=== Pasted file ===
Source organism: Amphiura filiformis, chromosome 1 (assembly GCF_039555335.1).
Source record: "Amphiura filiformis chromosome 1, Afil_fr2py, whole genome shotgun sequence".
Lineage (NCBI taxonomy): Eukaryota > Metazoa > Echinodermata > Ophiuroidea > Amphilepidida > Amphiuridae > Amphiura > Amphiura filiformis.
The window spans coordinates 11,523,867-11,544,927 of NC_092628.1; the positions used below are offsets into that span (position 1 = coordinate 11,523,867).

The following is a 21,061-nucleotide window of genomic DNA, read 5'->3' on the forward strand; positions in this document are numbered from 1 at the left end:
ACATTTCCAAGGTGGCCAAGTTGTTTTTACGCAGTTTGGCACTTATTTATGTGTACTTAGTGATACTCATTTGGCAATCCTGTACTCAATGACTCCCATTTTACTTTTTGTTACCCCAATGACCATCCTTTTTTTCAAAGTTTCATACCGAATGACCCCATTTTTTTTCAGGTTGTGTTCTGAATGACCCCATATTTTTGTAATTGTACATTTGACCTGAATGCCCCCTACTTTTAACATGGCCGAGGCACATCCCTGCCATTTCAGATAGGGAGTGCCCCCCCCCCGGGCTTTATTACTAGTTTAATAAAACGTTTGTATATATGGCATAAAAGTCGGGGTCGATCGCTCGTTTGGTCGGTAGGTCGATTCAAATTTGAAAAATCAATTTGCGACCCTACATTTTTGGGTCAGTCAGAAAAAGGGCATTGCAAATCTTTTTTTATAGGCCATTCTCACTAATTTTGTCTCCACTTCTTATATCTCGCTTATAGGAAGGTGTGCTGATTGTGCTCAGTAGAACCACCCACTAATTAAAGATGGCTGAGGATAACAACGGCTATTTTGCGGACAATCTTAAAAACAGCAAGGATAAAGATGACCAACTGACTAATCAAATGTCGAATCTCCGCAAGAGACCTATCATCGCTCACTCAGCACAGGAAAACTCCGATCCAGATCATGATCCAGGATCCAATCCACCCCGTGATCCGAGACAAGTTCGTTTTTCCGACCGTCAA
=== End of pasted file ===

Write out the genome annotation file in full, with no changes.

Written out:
Source organism: Amphiura filiformis, chromosome 1 (assembly GCF_039555335.1).
Source record: "Amphiura filiformis chromosome 1, Afil_fr2py, whole genome shotgun sequence".
Lineage (NCBI taxonomy): Eukaryota > Metazoa > Echinodermata > Ophiuroidea > Amphilepidida > Amphiuridae > Amphiura > Amphiura filiformis.
The window spans coordinates 11,523,867-11,544,927 of NC_092628.1; the positions used below are offsets into that span (position 1 = coordinate 11,523,867).

The following is a 21,061-nucleotide window of genomic DNA, read 5'->3' on the forward strand; positions in this document are numbered from 1 at the left end:
ACATTTCCAAGGTGGCCAAGTTGTTTTTACGCAGTTTGGCACTTATTTATGTGTACTTAGTGATACTCATTTGGCAATCCTGTACTCAATGACTCCCATTTTACTTTTTGTTACCCCAATGACCATCCTTTTTTTCAAAGTTTCATACCGAATGACCCCATTTTTTTTCAGGTTGTGTTCTGAATGACCCCATATTTTTGTAATTGTACATTTGACCTGAATGCCCCCTACTTTTAACATGGCCGAGGCACATCCCTGCCATTTCAGATAGGGAGTGCCCCCCCCCCGGGCTTTATTACTAGTTTAATAAAACGTTTGTATATATGGCATAAAAGTCGGGGTCGATCGCTCGTTTGGTCGGTAGGTCGATTCAAATTTGAAAAATCAATTTGCGACCCTACATTTTTGGGTCAGTCAGAAAAAGGGCATTGCAAATCTTTTTTTATAGGCCATTCTCACTAATTTTGTCTCCACTTCTTATATCTCGCTTATAGGAAGGTGTGCTGATTGTGCTCAGTAGAACCACCCACTAATTAAAGATGGCTGAGGATAACAACGGCTATTTTGCGGACAATCTTAAAAACAGCAAGGATAAAGATGACCAACTGACTAATCAAATGTCGAATCTCCGCAAGAGACCTATCATCGCTCACTCAGCACAGGAAAACTCCGATCCAGATCATGATCCAGGATCCAATCCACCCCGTGATCCGAGACAAGTTCGTTTTTCCGACCGTCAA